The Dance Marathon we know today debuted in April 2002 to raise money for the Elizabeth Glaser Pediatric AIDS Foundation, but in 1979, the event began when Greek life revived UCLA’s annual Greek Week and raised money for the American Cancer Society and the then-National Foundation for Ileitis and Colitis.
The event has always been a charity event, but sometime after the Interfraternity and Panhellenic Councils organized the event in 1979, it lost steam like many other UCLA traditions such as Mardi Gras and Spring Sing, the latter of which has experienced many comebacks. It returned in 2002, under the councils’ guidance, as well as the Undergraduate Students Association Council, the Student Alumni Association and the On-Campus Housing Council. Since then, the Pediatric AIDS Coalition formed and took over.
Steve Sann, a Lambda Chi Alpha alumnus as well as current chairman of the Westwood Community Council, was one of the co-founders of the 1979 event.
“It was kind of the height of the disco era,” Sann said. “There were no ‘moralers’ or ‘massagers.’ We were not that fancy.” While students cheered dancers on, there were no official volunteers charged with boosting participants’ spirits through the highs and lows of their all-nighter.
The popularity of dance marathons can trace its history much further back, though, to the Great Depression, when people competed to see who could stay awake and dance the longest to win money or fame. The phenomenon was heavily dramatized in the play and 1969 film “They Shoot Horses, Don’t They?,” an existential contemplation of human competitiveness and desperation that ends with the two protagonists, who have fought tooth and nail to stay in the dance marathon, at the pinnacle of despair.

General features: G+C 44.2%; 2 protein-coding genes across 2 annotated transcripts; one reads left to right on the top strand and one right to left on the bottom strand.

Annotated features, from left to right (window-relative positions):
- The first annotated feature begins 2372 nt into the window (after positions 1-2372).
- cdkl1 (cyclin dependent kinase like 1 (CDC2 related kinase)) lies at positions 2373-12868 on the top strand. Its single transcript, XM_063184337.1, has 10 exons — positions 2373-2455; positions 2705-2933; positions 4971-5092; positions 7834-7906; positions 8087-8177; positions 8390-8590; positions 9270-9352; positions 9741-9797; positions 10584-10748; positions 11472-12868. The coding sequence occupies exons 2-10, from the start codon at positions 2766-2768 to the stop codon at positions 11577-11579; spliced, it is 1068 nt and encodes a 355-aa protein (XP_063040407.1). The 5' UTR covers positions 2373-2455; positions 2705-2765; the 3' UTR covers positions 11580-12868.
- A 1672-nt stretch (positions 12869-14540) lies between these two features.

Since then, college students have reinvented dance marathons as charity events, the most well-known being Pennsylvania State University’s THON, a 46-hour event that raised $13 million last year to help those impacted by childhood cancers.
Neither the 1979 nor today’s UCLA Dance Marathon attempts such grueling or ambitious goals. In 1979, dancers stayed on their feet for 36 hours and since 2002, they have managed to dance away 26.
Daily Bruin coverage certainly reflects the change. In 2002, The Bruin’s event coverage featured no art, but a year later, a photo of the event ran on the paper’s front page.